The incumbent government has signed a memorandum of understanding (MoU) with the British Council for imparting training to 83,000 teachers. The minister claims spending Rs. 121 billion on provision of missing facilities in schools and around 400,000 chairs worth Rs. 7 billion have been provided in government schools.

]The previous government had established 169 information technology (IT) labs in government schools, while the incumbent government has so far set up 1,369 IT labs in both boys’ and girls’ schools in the province.

The Federally Administered Tribal Areas (FATA) is governed by the federal government, and its budgetary allocations are also made by the Centre. However, due to proximity of these areas to KP, the budgetary allocation for FATA education sector could be presented here. The allocations for education in 2017-18 financial year stand at Rs. 12.8 billion, showing an increase of 9.4% over the previous budget. The revised estimate was the same as the budget estimate, i.e., Rs. 11.7 billion, suggesting that no information was available at the time of the budget preparation.

These numbers do indicate that more than 50% of the total current budget is spent on education, most of it on elementary education. How much of it is feeding ghost teachers and schools is anybody’s guess.

On the development side, the allocation of Rs. 26.9 billion is 20.6% higher than the previous budget, but 26.6% less than the revised estimate. It includes foreign assistance of Rs. 490 million. A few projects mentioned in the federal budget documents relate largely to infrastructure. Strangely, the entire amount is shown against the functional classification of “general public services not elsewhere defined.”

In the development budget of the Higher Education Commission, one notices a project called FATA University, ongoing since 2015. Against the total cost of Rs. 1.6 billion, half-a-billion has been spent and another Rs. 250 million are allocated for 2017-18.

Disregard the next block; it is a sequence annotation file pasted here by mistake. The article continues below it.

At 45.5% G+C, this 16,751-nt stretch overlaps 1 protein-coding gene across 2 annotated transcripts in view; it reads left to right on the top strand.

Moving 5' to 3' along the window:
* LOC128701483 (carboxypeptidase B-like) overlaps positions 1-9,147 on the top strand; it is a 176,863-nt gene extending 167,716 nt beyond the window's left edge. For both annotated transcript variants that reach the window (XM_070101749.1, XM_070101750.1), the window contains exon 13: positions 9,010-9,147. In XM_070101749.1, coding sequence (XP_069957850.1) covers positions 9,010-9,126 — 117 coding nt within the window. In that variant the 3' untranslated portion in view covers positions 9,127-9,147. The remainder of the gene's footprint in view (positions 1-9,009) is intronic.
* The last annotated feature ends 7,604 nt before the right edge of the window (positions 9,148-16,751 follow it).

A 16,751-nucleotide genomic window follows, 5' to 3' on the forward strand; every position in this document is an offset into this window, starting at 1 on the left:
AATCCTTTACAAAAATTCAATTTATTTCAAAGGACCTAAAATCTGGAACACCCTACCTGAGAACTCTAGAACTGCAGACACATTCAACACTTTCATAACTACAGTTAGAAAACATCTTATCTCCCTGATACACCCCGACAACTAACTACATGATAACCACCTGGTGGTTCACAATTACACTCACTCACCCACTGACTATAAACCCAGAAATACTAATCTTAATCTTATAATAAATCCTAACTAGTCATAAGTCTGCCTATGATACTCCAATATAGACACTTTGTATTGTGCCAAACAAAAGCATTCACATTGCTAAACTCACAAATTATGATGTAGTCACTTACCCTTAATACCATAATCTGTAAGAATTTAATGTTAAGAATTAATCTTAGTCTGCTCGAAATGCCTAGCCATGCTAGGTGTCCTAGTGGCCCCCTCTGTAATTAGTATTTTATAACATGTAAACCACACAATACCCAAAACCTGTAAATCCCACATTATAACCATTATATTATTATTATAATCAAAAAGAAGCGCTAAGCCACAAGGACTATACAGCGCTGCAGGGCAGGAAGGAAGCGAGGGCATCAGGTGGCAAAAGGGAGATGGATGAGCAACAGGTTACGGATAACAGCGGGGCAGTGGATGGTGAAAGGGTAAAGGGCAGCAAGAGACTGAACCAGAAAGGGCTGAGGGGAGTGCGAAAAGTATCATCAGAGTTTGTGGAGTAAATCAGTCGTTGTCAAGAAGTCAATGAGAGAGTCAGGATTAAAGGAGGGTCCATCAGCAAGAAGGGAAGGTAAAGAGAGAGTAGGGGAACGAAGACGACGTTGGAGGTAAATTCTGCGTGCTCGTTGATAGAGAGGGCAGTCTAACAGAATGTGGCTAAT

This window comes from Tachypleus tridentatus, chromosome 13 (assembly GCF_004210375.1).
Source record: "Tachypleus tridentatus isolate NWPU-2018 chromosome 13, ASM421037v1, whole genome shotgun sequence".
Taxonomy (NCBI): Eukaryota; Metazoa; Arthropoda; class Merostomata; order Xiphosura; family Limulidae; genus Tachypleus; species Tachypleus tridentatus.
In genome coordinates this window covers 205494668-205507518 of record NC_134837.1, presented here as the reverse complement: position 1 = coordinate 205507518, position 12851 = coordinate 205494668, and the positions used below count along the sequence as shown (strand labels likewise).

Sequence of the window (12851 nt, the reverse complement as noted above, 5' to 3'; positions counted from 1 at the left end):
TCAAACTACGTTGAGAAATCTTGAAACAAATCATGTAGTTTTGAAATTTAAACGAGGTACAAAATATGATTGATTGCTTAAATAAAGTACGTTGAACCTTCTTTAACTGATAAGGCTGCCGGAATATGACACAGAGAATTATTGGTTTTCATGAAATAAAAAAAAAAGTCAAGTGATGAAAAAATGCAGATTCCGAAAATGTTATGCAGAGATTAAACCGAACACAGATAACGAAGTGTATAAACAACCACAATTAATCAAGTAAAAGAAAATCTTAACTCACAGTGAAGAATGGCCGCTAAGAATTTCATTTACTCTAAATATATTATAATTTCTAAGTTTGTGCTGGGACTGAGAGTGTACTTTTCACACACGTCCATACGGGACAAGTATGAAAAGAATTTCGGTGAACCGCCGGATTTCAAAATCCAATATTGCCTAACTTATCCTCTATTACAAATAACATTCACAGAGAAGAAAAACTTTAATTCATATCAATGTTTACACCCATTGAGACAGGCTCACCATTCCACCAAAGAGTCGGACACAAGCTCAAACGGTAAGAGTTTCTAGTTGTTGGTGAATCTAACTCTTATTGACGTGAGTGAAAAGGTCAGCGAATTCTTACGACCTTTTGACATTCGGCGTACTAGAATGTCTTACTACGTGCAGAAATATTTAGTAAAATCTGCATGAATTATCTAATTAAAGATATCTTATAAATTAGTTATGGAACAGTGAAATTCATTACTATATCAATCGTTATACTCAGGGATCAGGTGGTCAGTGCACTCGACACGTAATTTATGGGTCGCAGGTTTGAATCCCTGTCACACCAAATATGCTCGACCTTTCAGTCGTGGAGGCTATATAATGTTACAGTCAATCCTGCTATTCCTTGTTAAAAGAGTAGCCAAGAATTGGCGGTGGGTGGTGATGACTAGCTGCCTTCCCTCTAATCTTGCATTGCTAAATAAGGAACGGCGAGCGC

Another project, Provision of Higher Education Opportunities for Students of Balochistan and FATA (Phase-II), has been allocated Rs. 300 million. The share of FATA is not known. There is no new project on higher education in FATA. Little wonder, a literacy rate of 24%, over a million children out of school and a large number of non-functional facilities sum up the educational scene in FATA. Former president of the FATA Political Alliance and president of ANP, Mohmand Agency chapter, Nisar Mohmand are totally unsatisfied with the allocations for FATA. In a telephonic talk with Cutting Edge, they termed it extremely insufficient keeping in view the vast population and the level of backwardness in the region. They pointed out that schools, hospitals, roads and other basic infrastructure were battered during the militancy, but no special funds were approved in the budget for their rehabilitation.They demanded 100% increase in allocations for the education sector in the tribal areas.

On the other hand, the KP provincial government, despite tall claims, missed major targets during the previous financial year in the field of education. The literacy rate declined from 60% to 58% and overall Net Enrolment Rate (NER) at the primary level declined from 54% to 53%.

Educationists believe that only allocating funds for a sector is not enough, but swift, efficient and transparent utilisation of the allocated funds was equally important. However, the Khyber-Pakhtunkhwa government remained most inactive among all four provinces as far as utilisation of funds was concerned. The province could utilise only 47% of the education budget for development during 2016-17.

The PTI-led provincial government had allocated Rs. 28.55 billion development budget for education last year, but it could spend only Rs. 15.17 billion (53% of total budget) showing a lapse of Rs. 13.40 billion.

The crucial issue was discussed extensively at the National Policy Dialogue on Public Financing of Education in Pakistan 2010-11 to 2015-16 and Education Budget Proposal 2016-17, organised by the Institute of Social and Policy Sciences (I-SAP) in the last week of June 2017.